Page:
Tokyo: Inside the press kit of the annual meetings of the International Monetary Fund (IMF) and the World Bank in Tokyo came a neatly wrapped square box with three tiny “stand-up dolls” made in the age-old Japanese tradition of Okiagari-Koboshi folk crafts. A note inside read that the host Japanese government pins its hope for recovery and stabilization of Japanese and global economies on these stand-up dolls which are known as symbols of unyielding spirit because they keep bouncing back whenever knocked down.
As the finance ministers and central bank governors of member countries start their two-day meetings on Friday in Tokyo, there isn’t much hope for a quick rebound in the world economy. The Fund in its World Economic Outlook released on Tuesday has already lowered its growth expectation for developed countries as well as emerging economies from its July and April outlook.
During the spring meetings in Washington DC, IMF managing director Christine Lagarde pressed member nations to contribute to create a global firewall to respond to any spread of financial contagion to other regions of the world and make it what she called a “Washington moment”. There is no such expectation of Tokyo. The mood is rather sombre.
“The biggest change compared with what we said back at the spring meetings is that the economic crisis is not only affecting the advanced economies, but also having a ripple effect on emerging markets particularly in Asia,” Lagarde said, addressing the customary press briefing on Thursday, ahead of the plenary meeting of the 188 member nations on Friday.
More worryingly, IMF now believes that there are too many imponderables impacting growth and investment sentiment. Lagarde admitted as much: “What is causing that situation? Many factors, obviously, and clearly some tail risks that are looming and that are of great concern, but also something which is probably more difficult to analyse and to pin down but which everybody will tell you matters, which is the degree of uncertainty that really applies in many corners of the world.”
“Whether you turn (to) Europe, to the United States of America, to other places as well, there is a level of uncertainty which is hampering decision-makers from investing, from creating jobs, and from developing values,” she added.
There is also little expectation on the implementation of the 2010 agreement for governance and quota reform at the Fund which was scheduled to be completed by the 2012 annual meetings. The reforms at the multilateral institution are intended to make the Fund more representative of the current global economic scenario where many developing countries have overtaken developed nations in a variety of economic parameters.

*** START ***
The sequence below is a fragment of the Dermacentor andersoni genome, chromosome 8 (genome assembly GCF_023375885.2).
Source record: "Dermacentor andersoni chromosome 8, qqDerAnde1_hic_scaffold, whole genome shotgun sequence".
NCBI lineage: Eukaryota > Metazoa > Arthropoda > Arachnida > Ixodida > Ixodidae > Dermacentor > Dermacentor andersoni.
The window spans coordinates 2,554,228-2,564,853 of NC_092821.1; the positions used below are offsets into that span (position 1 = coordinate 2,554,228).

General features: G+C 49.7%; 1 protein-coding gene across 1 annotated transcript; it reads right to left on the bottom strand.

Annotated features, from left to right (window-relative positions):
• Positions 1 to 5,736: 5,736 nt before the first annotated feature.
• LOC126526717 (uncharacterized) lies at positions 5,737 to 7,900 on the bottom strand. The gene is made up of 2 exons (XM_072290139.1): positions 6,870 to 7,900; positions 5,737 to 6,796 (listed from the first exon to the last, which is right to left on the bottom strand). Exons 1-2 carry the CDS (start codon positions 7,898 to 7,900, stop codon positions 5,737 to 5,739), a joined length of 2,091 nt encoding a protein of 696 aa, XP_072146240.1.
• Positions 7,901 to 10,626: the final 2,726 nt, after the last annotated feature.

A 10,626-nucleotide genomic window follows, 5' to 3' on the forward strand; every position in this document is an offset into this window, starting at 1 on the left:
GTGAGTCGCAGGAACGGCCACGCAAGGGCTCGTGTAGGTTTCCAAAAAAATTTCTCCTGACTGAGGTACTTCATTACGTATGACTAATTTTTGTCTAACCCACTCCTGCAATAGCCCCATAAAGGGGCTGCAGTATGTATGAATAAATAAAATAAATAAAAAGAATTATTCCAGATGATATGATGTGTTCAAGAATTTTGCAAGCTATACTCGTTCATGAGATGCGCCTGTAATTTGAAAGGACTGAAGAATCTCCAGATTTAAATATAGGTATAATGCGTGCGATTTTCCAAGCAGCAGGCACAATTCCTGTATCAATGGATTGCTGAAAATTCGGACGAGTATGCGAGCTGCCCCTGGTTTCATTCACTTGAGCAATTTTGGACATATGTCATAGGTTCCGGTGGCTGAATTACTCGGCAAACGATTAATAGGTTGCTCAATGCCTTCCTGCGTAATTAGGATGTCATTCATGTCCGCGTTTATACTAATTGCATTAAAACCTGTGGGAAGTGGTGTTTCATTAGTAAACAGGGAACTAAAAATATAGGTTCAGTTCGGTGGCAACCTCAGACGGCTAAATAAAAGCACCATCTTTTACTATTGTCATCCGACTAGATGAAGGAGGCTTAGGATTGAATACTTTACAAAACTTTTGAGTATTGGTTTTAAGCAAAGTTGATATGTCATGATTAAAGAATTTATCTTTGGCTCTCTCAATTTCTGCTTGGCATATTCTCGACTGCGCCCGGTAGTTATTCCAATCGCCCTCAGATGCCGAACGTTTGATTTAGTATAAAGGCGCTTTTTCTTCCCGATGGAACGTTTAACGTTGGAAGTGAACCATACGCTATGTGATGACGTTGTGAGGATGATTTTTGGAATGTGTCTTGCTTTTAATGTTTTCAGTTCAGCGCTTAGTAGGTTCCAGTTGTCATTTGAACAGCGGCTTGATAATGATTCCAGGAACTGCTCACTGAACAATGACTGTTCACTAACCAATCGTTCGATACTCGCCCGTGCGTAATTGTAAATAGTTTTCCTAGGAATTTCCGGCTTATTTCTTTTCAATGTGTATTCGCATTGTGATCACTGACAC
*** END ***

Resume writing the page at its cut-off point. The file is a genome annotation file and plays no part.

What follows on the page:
The proposed reforms will see each of the BRIC nations (Brazil, Russia, India and China) becoming one of the top 10 countries in quota share at the IMF. Once the quota reform is carried out, India’s share at IMF is set to rise to 2.75% from 2.44%, making it the eighth-largest shareholder in the multilateral agency from its present 11th position.
In order for the proposed amendment to go through, it needs to be accepted by three-fifths of the Fund’s 188 members having 85% of the Fund’s total voting power. As of 10 September, 105 members having 66.14% of the total voting power have accepted the proposed amendment. The proposal is mainly held up as the US, with the largest quota share of 17.67%, is yet to ratify it.
“We are almost there,” Lagarde said at the briefing. “It is important that we actually deliver on that commitment that was made back in 2010,” she added.
Indian finance minister P. Chidambaram, addressing a G-24 press briefing, said the group expects the quota reforms to be completed latest by January 2013 so that it becomes the basis for the 15th review of IMF quotas to be completed by no later than January 2014.
The bilateral territorial dispute between Japan and China over uninhabited islands known as Diaoyu by China and Senkaku by Japan have further added to the tension at the Fund-Bank meetings. China has said that its finance minister and central bank governor will not be attending the IMF annual meetings in Tokyo, and instead its deputy finance minister will attend the meetings.
Though IMF officials have denied that tension between the Asia’s biggest (China) and second-biggest economies (Japan) will have any impact on the talks, this is one question raised at all press briefings by the IMF.
“Our concern is that they will be missing out a great meeting, because really Tokyo is at its best,” Lagarde said, answering a question on Chinese top officials skipping the event. “We hope that differences, however longstanding, can be resolved harmoniously and expeditiously so that, from an economic point of view, cooperation can continue and can be beneficial not only to the Asia-Pacific region, but also to the global economy, because we are all very closely interconnected.”
Asit Ranjan Mishra is in Tokyo on the invitation of IMF as a part of its journalism fellowship programme.